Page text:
This new building, built by main conference sponsors Balfour Beatty, attracted massive interest with its really innovative design. The small learning communities, use of space, lack of corridors, localised unisex bathrooms, and central atrium, complete with a wide variety of new types of furniture ensured literally hundreds of photographs were taken, with many people talking of returning with staff and other colleagues.
Even better was the fact that not only did the conference start with students singing and dancing (literally), Year 10 and 11 students (14-16 year olds) were also present for a portion of the day doing their normal work. This was not a totally empty showcase devoid of any sign of students. Obviously some students were on 'off site' activities to facilitate the large number of delegates to meet together, attend numerous seminars and tour the facilities.
The students I spoke to loved this new school, the Headteacher loves the school, and apparently most of the staff love the school. Sounds like a good recipe for potential success really!
For Professor Stephen Heppells blog on this conference - click here
For Mike Baker's blog on the conference - click here

a few of the talented students from Halewood Centre for Learning launching the start of the Conference

'The Third Teacher' launched in the UK

(pictured l - r: Axel Haberen of VS Furniture (Germany), BCSE Chief Executive; Ty Goddard, and the brains behind the book Trung Le and Rick Dewar of American architects oWp/p)
At a champagne reception at the start of the BCSE World Learning Environments Conference last week, the excellent book 'The Third Teacher' was launched. I've written on more than one occasion about this book, but the third teacher refers to the learning environment. It features contributions from all over the world.
I was fortunate to be very slightly involved in the process leading up to this book. (If you look really carefully you can see my photo - but you do have to look very hard indeed!) it really is incredibly easy to read and a valuable resource with 79 ideas for everyone involved in education and engaging learning environments.
There was massive interest in this book and certainly the word is that the sales of this are increasing all the time. I have seen friends Rick and Le talk about it all over the place. What's good about it is that it is not designed as a coffee table book but one to be used, referred to, written in and be a 'live' resource.
It is just great that architects oWp/p have spent considerable resources and time developing 'The Third Teacher'. it is a great contribution to the further debate about learning.
For more detail on 'The Third Teacher' click here.

Sunday, 8 November 2009

Food, training, transparency.. GREAT!

In Rotherham attending a meeting, I passed Jamie Oliver's Ministry of Food shop. I believe that the project was so successful that it has been continued by the local authority.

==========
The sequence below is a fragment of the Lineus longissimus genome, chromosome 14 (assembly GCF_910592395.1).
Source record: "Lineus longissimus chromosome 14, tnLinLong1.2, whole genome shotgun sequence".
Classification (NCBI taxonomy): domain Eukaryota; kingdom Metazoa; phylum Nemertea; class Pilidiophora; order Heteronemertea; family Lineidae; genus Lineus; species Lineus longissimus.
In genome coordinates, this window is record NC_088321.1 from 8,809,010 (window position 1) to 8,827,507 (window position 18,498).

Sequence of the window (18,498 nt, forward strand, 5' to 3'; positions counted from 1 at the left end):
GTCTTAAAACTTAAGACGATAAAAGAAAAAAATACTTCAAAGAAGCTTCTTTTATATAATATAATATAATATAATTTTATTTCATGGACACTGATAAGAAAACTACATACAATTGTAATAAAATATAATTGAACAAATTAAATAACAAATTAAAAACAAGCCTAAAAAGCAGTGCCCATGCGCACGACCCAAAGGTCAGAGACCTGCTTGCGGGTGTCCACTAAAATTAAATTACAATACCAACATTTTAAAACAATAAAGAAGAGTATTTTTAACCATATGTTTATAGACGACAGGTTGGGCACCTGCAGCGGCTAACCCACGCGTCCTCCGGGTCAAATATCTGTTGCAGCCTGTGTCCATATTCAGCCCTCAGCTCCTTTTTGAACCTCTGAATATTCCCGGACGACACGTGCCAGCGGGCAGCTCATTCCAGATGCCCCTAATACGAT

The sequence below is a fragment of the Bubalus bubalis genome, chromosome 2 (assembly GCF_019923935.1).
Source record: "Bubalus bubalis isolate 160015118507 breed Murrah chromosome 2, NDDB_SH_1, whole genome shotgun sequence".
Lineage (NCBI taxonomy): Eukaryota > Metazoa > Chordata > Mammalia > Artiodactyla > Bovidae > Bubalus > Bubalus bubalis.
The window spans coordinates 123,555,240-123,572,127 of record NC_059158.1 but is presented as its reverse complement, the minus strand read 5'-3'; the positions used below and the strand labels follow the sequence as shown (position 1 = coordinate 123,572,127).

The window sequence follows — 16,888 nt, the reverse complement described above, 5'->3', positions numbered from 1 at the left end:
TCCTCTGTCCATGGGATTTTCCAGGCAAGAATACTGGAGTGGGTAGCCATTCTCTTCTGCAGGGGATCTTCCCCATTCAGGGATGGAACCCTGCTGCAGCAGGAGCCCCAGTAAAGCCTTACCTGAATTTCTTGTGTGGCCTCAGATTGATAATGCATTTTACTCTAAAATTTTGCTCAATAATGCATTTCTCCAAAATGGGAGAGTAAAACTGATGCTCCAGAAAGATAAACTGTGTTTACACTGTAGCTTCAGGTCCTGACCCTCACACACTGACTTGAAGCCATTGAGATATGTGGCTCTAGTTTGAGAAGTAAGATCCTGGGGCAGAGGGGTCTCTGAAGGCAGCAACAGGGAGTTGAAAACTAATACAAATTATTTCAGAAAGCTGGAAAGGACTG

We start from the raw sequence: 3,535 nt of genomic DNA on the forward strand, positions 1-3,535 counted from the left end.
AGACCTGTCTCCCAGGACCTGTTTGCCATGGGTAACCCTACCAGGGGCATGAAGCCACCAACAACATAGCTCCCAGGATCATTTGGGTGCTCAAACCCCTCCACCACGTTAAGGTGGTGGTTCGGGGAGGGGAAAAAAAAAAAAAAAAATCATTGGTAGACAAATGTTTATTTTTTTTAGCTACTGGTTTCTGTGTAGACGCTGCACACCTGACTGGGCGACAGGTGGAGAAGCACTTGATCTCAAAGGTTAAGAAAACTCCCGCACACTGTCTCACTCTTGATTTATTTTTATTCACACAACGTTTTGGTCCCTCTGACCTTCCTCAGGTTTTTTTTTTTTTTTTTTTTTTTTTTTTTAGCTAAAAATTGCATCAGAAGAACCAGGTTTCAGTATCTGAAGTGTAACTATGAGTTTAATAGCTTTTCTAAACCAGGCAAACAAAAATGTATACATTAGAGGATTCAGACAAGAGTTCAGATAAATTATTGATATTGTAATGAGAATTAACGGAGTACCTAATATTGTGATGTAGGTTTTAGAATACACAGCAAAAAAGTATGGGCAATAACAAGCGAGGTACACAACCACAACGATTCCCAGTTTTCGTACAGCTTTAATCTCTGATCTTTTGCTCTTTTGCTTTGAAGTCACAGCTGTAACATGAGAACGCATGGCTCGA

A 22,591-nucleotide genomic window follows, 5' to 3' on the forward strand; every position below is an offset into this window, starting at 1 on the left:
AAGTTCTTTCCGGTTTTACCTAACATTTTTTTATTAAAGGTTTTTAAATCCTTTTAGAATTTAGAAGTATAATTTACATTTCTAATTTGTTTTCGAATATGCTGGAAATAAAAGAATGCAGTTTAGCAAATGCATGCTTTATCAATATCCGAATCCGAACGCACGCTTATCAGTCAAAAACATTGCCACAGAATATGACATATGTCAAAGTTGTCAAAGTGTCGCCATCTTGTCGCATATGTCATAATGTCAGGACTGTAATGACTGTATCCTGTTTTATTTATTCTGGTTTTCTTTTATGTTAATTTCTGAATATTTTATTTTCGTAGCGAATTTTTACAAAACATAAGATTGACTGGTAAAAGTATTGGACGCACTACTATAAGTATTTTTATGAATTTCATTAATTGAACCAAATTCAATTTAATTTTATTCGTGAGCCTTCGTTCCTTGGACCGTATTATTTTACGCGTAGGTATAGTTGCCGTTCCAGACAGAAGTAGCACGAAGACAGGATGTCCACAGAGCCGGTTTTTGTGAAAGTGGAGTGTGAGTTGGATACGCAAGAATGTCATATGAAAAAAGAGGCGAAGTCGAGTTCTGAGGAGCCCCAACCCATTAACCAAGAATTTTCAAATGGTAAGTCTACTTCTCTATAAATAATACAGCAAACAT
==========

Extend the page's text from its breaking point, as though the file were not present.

But what really caught my eye was the total transparency of the space to the main shopping street outside. I am always writing about transparency in learning spaces and celebrating what is happening inside. It's not very often you see it in adult learning places. It's just great! It's only a small preparation and cooking space but really great things happen inside - and can be enjoyed by those passing and help motivate other people. It's a great start for finding ways to promote and celebrate learning of all sorts. How will they follow this model I wonder. It clearly works!

Funky seating....

Nothing profound - just really funky seating I spotted in a shopping arcade in Birmingham last week as I walked through. Regular readers will know I have, from time to time post photos of furniture that catches my eye.

I am always looking out for 'cool' designs and ideas - the chairs above are just great fun - and very comfortable. Seating does not have to be boring - we need fun and individuality in our schools - not just institutionalised furniture. Why can't we have cool and unusual ideas in social spaces, eating areas and scattered around? I know that young people really do like them.
It's just fun!

Water - just adds so much to environments....

Visiting Sheffield last week I was really impressed by the long 'wall of water' right outside Sheffield station, with other supporting fountains. It is really impressive. Water always adds so much to environments (internal and external) - I don't really know why we don't use it more in schools. (I don't mean anything as big as the photo above).

Talking to colleagues about it - they all feel the same. Talking to students - they nearly all ask for water in new school environments - often these ideas are removed by staff or features are 'value engineered' out. It really is a pity when this happens.

Wednesday, 4 November 2009

21st Century learning and working kit

Sorting out my work case the other day, I was just amazed how much 'kit' I regularly walk around with! Laptop, camera, (usually a smaller one than the one shown), remote control for when I am presenting, mouse, digital pen, memory sticks, headsets, two blackberry's (don't ask why two), iTouch and a whole mass of cables, power cords and so on.....

It may seem a lot, but then I remember when I used to go to work in school, or attend meetings with piles of paper, files and other 'stuff' all of which was 'essential', despite my best efforts at minimalism supported by a very efficient PA.
The power contained in the kit above really does mean that I can work anywhere, write the blog, take photos and so on. The phone has a camera, so I don't really need to take a separate one, but the panoramic feature on my small camera is very useful at times.
Would I swap it for a good old pen and paper? No way, life really has moved on.